Throughout this entire history of ownership—originally by financial houses, then by an energy company, and then once again by financial houses—the SC trading business has always been doing its non-commercial dealer business in pretty much the same way: it always was a derivatives dealer and proprietary trading operation focused on commodities, and the nature of the other commercial businesses that its successive parents also happened to own had no discernable impact on its fundamental non-commercial operations.
It would make no sense for SC to have benefited from a commercial end-user exemption for the window of time it happened to be owned by Sempra Energy, but that is exactly what many such companies are lobbying to obtain.
For example, Shell has attempted to exploit the man-on-the-street’s familiarity with its gas stations and lack of familiarity with its non-commercial financial trading operations. It has explicitly lobbied the Commodities Future Trading Commission (CFTC), representing itself as an “end-user”. In a submission filed with the CFTC in November 2010, Shell joined with other companies under the title “Coalition of Physical Energy Companies”. The key word in the Coalition’s title is “physical” which is intended to suggest “commercial” and definitely “not financial”.
The Coalition’s submission describes the member companies as “a broad and diverse group of companies engaged in various aspects of the physical energy business, including –oil and natural gas production, -electricity generation, –retail natural gas and electricity sales, -midstream natural gas, oil and petroleum products transactions.” Notably missing is any mention of market making, derivative dealing or prop trading.
Instead, the Coalition claims that “Members hedge commodity price volatility with OTC swaps”, as if their use of derivatives was all about reducing the risk of their underlying commercial businesses. The submission explicitly makes the claim that “COPE members are ‘end-users’ of swaps – not ‘swap dealers’ as that term is used in Dodd-Frank” and “COPE members use swaps for risk management, not speculation.” But, for Shell (and possibly other members of the Coalition), both of these claims are only partly true and only regarding some of their/Shell’s commercial operations and swap trades related to those commercial operations. But, neither are true of all of their/Shell’s non-commercial derivatives trading operations. No question that some of Shell’s operations are classic commercial end-user operations and it uses risk management to hedge its commercial risks. But, other of Shell’s operations are classic financial house non-commercial derivatives dealing and prop trading.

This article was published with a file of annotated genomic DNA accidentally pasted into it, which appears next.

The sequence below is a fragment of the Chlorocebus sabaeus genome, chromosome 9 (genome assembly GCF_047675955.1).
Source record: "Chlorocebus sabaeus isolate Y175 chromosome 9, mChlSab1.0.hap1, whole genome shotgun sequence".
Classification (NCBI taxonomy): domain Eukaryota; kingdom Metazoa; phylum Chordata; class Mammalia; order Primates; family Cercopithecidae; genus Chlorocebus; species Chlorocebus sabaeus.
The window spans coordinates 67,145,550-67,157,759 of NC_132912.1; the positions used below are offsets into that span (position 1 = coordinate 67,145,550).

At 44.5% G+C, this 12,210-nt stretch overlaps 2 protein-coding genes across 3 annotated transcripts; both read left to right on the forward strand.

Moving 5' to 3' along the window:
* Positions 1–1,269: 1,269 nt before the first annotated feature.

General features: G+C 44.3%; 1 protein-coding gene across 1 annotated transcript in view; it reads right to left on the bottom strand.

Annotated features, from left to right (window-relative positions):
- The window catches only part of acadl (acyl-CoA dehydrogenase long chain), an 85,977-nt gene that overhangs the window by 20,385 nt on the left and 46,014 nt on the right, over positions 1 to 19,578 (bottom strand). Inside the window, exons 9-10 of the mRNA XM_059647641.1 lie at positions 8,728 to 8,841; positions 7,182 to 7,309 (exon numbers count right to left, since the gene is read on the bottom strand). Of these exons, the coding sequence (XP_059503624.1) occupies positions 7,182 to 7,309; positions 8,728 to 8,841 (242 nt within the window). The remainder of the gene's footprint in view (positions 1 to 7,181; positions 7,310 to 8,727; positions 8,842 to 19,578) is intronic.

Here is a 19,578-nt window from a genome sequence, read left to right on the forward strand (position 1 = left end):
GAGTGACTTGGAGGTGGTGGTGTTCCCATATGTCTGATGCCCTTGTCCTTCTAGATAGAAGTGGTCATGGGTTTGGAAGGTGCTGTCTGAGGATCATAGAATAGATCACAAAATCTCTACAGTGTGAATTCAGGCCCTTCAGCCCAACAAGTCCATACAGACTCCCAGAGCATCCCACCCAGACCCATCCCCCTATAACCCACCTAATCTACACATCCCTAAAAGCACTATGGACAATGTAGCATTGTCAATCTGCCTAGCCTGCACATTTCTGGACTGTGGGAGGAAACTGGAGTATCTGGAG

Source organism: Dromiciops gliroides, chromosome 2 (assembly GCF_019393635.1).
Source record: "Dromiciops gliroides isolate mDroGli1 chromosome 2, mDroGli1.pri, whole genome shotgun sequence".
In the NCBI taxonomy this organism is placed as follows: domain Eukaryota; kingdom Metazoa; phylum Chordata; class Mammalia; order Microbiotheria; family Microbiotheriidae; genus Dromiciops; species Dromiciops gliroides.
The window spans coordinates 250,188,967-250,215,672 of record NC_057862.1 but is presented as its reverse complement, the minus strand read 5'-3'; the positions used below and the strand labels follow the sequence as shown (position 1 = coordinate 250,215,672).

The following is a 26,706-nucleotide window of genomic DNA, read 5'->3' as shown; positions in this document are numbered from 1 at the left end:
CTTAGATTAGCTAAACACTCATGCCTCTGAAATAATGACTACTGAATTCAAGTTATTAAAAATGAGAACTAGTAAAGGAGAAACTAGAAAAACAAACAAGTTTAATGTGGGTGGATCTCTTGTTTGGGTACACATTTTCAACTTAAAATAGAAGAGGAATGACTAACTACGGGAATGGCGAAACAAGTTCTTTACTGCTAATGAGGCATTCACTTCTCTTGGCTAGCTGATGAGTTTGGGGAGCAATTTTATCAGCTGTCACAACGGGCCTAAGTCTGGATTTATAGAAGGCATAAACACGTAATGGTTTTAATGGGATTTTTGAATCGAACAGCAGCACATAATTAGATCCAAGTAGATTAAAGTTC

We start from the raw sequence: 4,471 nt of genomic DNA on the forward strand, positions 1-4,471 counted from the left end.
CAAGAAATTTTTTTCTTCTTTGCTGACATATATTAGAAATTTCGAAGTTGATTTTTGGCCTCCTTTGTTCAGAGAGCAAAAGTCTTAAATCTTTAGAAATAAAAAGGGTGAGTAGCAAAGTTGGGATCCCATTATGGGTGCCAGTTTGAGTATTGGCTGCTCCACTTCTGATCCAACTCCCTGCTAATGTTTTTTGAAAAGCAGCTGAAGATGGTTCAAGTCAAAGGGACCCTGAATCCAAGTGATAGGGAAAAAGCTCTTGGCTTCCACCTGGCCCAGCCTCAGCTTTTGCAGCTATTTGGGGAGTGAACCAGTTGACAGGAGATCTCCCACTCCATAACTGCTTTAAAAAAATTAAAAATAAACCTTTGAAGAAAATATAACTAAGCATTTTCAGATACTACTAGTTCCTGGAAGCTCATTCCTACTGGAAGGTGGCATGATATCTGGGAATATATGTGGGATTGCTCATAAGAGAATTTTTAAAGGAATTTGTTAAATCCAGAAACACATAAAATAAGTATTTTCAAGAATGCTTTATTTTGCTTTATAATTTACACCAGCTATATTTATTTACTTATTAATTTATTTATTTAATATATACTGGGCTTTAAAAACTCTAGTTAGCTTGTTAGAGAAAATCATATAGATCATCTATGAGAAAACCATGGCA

Much of the lobbying on the regulations is being done by entities that claim to speak for “end-users”. Reporters, editors, legislators, regulators and the public need to drill down and examine much more thoroughly just exactly what types of operations are looking for cover under that moniker.
Top corporate executives of end-user businesses, too, need to drill down and examine the different operations within the company and exactly what they do and how they fit together. I have been writing on the topic of commodity trading operations for several years, long before this became a political topic under Dodd-Frank. My motivation has been to help companies make more sensible business decisions. There have been episodic cases of end-user businesses being undermined by the co-existence of poorly understood financial businesses within the same corporate parent. This happened most recently with the near bankruptcy and eventual asset fire sale at Constellation Energy. It happened before at a number of electricity and natural gas companies that followed the Enron corporation in building up large trading desks. I have written about both cases here.
Both sound business and sound public policy demand that we understand that where the term “end-user” is concerned, extra scrutiny is required and there is merit in making distinctions. Ultimately, hiding non-commercial dealer activities behind the “end user” label and obtaining an unwarranted exemption—whether from a regulator or from a risk management committee or from an auditor or a Board of Directors—will lead to poor management and accounting decisions, which will obscure risks, interfere with risk management, and damage a company, perhaps gravely.